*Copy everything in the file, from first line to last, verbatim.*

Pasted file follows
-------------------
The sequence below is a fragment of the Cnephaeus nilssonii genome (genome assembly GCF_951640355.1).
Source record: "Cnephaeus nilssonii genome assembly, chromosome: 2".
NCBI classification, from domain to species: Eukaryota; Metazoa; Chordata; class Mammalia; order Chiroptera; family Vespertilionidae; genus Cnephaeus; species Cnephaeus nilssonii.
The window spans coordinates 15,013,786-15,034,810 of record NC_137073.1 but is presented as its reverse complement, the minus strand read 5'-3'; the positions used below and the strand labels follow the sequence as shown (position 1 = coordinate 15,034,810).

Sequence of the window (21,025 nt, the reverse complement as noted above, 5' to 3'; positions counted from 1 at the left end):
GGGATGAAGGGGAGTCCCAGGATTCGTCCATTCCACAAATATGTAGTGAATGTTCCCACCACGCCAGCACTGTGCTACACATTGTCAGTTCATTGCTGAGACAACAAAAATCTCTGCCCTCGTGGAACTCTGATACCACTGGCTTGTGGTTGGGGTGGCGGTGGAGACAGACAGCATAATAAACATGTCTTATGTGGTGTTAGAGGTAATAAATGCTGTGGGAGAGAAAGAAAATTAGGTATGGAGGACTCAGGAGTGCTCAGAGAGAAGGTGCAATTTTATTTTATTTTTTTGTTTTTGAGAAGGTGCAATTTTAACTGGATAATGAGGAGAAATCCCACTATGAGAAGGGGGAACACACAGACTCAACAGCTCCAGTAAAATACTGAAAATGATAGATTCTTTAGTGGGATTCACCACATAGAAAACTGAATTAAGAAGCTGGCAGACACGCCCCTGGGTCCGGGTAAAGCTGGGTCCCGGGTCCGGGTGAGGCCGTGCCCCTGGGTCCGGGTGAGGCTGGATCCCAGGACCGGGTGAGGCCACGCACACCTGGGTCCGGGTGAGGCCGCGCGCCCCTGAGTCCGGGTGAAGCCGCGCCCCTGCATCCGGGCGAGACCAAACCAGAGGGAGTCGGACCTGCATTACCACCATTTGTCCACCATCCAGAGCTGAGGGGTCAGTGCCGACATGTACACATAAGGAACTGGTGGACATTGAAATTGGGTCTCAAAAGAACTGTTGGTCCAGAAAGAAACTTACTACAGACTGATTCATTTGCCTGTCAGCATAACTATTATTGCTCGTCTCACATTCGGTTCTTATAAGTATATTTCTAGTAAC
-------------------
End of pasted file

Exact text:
The sequence below is a fragment of the Cnephaeus nilssonii genome (genome assembly GCF_951640355.1).
Source record: "Cnephaeus nilssonii genome assembly, chromosome: 2".
NCBI classification, from domain to species: Eukaryota; Metazoa; Chordata; class Mammalia; order Chiroptera; family Vespertilionidae; genus Cnephaeus; species Cnephaeus nilssonii.
The window spans coordinates 15,013,786-15,034,810 of record NC_137073.1 but is presented as its reverse complement, the minus strand read 5'-3'; the positions used below and the strand labels follow the sequence as shown (position 1 = coordinate 15,034,810).

Sequence of the window (21,025 nt, the reverse complement as noted above, 5' to 3'; positions counted from 1 at the left end):
GGGATGAAGGGGAGTCCCAGGATTCGTCCATTCCACAAATATGTAGTGAATGTTCCCACCACGCCAGCACTGTGCTACACATTGTCAGTTCATTGCTGAGACAACAAAAATCTCTGCCCTCGTGGAACTCTGATACCACTGGCTTGTGGTTGGGGTGGCGGTGGAGACAGACAGCATAATAAACATGTCTTATGTGGTGTTAGAGGTAATAAATGCTGTGGGAGAGAAAGAAAATTAGGTATGGAGGACTCAGGAGTGCTCAGAGAGAAGGTGCAATTTTATTTTATTTTTTTGTTTTTGAGAAGGTGCAATTTTAACTGGATAATGAGGAGAAATCCCACTATGAGAAGGGGGAACACACAGACTCAACAGCTCCAGTAAAATACTGAAAATGATAGATTCTTTAGTGGGATTCACCACATAGAAAACTGAATTAAGAAGCTGGCAGACACGCCCCTGGGTCCGGGTAAAGCTGGGTCCCGGGTCCGGGTGAGGCCGTGCCCCTGGGTCCGGGTGAGGCTGGATCCCAGGACCGGGTGAGGCCACGCACACCTGGGTCCGGGTGAGGCCGCGCGCCCCTGAGTCCGGGTGAAGCCGCGCCCCTGCATCCGGGCGAGACCAAACCAGAGGGAGTCGGACCTGCATTACCACCATTTGTCCACCATCCAGAGCTGAGGGGTCAGTGCCGACATGTACACATAAGGAACTGGTGGACATTGAAATTGGGTCTCAAAAGAACTGTTGGTCCAGAAAGAAACTTACTACAGACTGATTCATTTGCCTGTCAGCATAACTATTATTGCTCGTCTCACATTCGGTTCTTATAAGTATATTTCTAGTAAC